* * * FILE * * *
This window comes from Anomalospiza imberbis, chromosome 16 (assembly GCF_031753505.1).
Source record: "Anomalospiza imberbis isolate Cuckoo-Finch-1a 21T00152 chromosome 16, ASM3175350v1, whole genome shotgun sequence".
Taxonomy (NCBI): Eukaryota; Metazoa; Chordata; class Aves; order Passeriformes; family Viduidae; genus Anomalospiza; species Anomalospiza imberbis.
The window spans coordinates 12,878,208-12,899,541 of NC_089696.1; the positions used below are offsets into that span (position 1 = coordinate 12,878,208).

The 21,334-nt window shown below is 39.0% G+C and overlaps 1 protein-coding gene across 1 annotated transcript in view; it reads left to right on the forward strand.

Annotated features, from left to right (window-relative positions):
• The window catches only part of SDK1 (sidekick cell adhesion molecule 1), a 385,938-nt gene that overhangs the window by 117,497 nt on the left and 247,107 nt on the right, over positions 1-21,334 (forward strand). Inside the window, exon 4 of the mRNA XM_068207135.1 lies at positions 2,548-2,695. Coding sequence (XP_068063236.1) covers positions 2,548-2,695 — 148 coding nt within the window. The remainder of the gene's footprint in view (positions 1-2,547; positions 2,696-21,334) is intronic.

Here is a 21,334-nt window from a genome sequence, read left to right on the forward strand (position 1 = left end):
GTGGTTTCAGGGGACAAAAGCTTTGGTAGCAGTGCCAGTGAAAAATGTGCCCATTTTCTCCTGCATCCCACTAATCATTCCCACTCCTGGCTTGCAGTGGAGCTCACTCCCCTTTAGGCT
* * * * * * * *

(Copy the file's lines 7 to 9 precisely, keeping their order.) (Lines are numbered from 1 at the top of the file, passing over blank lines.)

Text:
• The window catches only part of SDK1 (sidekick cell adhesion molecule 1), a 385,938-nt gene that overhangs the window by 117,497 nt on the left and 247,107 nt on the right, over positions 1-21,334 (forward strand). Inside the window, exon 4 of the mRNA XM_068207135.1 lies at positions 2,548-2,695. Coding sequence (XP_068063236.1) covers positions 2,548-2,695 — 148 coding nt within the window. The remainder of the gene's footprint in view (positions 1-2,547; positions 2,696-21,334) is intronic.

Here is a 21,334-nt window from a genome sequence, read left to right on the forward strand (position 1 = left end):
GTGGTTTCAGGGGACAAAAGCTTTGGTAGCAGTGCCAGTGAAAAATGTGCCCATTTTCTCCTGCATCCCACTAATCATTCCCACTCCTGGCTTGCAGTGGAGCTCACTCCCCTTTAGGCT